Market update: North Korean test missile rattles markets, Amazon begins its siege of the supermarket industry

29 Aug

by Mihály Tatár

 

Good Morning!

 

  • Trading started in a slow fashion on Monday, with the market assessing the potentially 50-100 billion USD damage from Tropical Storm Harvey (this compares with Katrina’s 118 billion and Sandy’s 75 billion, showing the magnitude of the devastation), pushing Nymex gasoline prices even higher (+3% to 1.1779, as more than a million barrel of fuel-making capacity was knocked-off, and the amount of idle crude oil made traders to bail out of some longs (WTI 46.70, Brent 52 USD). Later the news hit the market that North Korea fired a ballistic missile over Japan, with the Japanese PM Abe calling the act ’unprecedented, grave and serious threat’. Trading turned defensive immediately (Nikkei -0.58%, South Korean Kospi -1.5%, Gold 1322 USD, EURCHF 1.14, S&P futures -0.52%), and as mentioned earlier, despite the optimistic analyst talk that exactly nothing will happen, geopolitical realities will force the US into finding a solution, in my opinion. (It will be pretty hard to convince Asian countries, that the US can defend them from China, if even Kim wins this game of chicken, not to mention Trump invested an enormous amount of political capital into this problem.)

 

  • Amazon didn’t waste time and spent its first day as the new owner of the iconic grocery chain Whole Foods by cutting prices up to 43%. This large-scale industrial experiment sent mental shockwaves through the markets this summer, and not only through the 800 billion USD supermarket industry – if the expansion is successful, it can be easily adapted to other economic segments as well and will be used to completely change the culture of shopping and supply management.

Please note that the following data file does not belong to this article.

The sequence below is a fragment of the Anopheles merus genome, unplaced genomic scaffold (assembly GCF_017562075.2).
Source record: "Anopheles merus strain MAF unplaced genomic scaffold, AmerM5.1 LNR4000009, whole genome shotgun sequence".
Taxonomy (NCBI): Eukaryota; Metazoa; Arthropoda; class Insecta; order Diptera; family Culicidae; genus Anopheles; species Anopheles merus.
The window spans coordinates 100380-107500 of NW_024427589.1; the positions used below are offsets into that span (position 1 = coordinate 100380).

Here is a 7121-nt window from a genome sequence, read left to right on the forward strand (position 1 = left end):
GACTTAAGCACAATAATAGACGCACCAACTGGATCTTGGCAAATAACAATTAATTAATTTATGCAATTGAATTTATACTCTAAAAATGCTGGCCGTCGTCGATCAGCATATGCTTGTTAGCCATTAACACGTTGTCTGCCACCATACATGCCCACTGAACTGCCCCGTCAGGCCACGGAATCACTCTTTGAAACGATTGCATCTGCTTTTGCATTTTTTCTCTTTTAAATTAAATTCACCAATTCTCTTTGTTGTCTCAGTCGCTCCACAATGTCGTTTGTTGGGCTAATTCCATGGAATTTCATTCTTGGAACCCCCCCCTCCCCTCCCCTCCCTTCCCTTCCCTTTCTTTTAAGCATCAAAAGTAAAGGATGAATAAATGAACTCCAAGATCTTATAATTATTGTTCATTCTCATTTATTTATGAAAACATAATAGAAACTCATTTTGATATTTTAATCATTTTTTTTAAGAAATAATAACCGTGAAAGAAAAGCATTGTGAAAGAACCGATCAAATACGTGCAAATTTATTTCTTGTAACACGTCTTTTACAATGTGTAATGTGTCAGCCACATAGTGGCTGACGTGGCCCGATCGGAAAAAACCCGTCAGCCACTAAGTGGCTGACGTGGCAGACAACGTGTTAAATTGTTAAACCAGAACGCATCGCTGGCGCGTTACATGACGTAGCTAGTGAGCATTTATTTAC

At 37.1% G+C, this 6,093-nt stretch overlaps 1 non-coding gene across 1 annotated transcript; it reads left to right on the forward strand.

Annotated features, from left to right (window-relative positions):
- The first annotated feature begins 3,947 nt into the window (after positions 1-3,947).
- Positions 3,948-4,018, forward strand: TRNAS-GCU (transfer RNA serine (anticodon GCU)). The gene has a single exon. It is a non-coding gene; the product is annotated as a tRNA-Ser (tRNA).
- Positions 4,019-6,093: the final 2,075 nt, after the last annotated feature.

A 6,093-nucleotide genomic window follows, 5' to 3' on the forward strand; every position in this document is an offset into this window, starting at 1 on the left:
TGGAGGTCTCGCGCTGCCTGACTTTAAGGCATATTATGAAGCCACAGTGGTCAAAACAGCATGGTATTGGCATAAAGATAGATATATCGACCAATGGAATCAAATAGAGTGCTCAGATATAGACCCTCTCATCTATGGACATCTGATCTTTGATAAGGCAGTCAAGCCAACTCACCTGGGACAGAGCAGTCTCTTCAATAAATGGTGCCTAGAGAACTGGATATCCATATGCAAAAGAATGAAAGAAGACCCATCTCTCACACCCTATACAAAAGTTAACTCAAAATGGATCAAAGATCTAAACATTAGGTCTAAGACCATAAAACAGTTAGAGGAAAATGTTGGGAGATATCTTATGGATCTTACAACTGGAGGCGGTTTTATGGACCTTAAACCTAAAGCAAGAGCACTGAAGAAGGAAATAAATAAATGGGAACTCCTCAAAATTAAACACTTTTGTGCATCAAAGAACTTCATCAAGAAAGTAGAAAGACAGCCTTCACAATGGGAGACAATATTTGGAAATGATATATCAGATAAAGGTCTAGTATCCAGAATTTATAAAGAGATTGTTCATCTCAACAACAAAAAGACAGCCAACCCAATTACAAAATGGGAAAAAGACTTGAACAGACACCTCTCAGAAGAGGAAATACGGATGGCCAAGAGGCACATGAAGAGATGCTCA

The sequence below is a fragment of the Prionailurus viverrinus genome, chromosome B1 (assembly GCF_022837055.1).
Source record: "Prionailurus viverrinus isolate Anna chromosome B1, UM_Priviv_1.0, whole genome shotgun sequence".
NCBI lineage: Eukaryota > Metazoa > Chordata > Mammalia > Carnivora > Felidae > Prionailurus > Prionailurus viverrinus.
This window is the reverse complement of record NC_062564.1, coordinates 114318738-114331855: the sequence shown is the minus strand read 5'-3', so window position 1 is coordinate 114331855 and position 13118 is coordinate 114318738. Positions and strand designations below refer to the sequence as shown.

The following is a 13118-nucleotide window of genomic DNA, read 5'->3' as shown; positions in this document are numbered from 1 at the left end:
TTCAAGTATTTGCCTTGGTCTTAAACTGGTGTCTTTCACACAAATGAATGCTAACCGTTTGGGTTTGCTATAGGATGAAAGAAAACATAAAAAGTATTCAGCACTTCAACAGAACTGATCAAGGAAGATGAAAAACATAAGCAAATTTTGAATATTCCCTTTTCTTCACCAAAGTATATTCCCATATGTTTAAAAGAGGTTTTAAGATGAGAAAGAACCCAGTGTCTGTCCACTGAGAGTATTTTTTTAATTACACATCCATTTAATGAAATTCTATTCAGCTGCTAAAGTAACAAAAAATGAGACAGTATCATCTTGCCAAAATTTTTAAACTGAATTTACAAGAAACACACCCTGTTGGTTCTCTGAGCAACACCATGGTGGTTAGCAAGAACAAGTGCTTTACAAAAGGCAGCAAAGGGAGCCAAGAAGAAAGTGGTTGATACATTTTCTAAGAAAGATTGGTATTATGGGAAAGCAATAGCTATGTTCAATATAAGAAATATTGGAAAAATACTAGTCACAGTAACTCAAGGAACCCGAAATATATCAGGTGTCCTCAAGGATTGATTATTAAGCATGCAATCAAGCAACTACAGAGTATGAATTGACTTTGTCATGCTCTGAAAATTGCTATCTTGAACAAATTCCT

• As forecasted here, the ’tough of line’ of Germany on Turkey never really materialized, to the point that even the German Left and the media is now extremely frustrated with Berlin’s policies – it actually gives more money to Turkey than before, which is a strange way to pressure a country. This should have been of little surprise, however – Erdogan is holding all the cards and with the number of refugees inceasing again (especially in Greece), the EU quietly chose the protection money.

 

  • Speaking of frustration, Israeli PM Netanyahu warned that if Iran is let to further expand in Syria, Israel will intervene and ’bomb the Syrian President Assad’s palace, among others’. This comes as the Revoulationary Guard and Hezbollah troops seems to be preparing for long term presence along the Syrian border, to the point of reportedly building ’administration centers and a missile factory’. Such a step would mark a fresh phase in the Syrian war, but it is unlikely to happen without Russian approval. In the meantime, Iraq retook the key city of Tal Afar from the rapidly collapsing ISIS, and despite the media hype, anti-US protests in Pakistan have been actually very muted since Trump accused the country of helping terrorism.

 

Have a nice day,

Mihály

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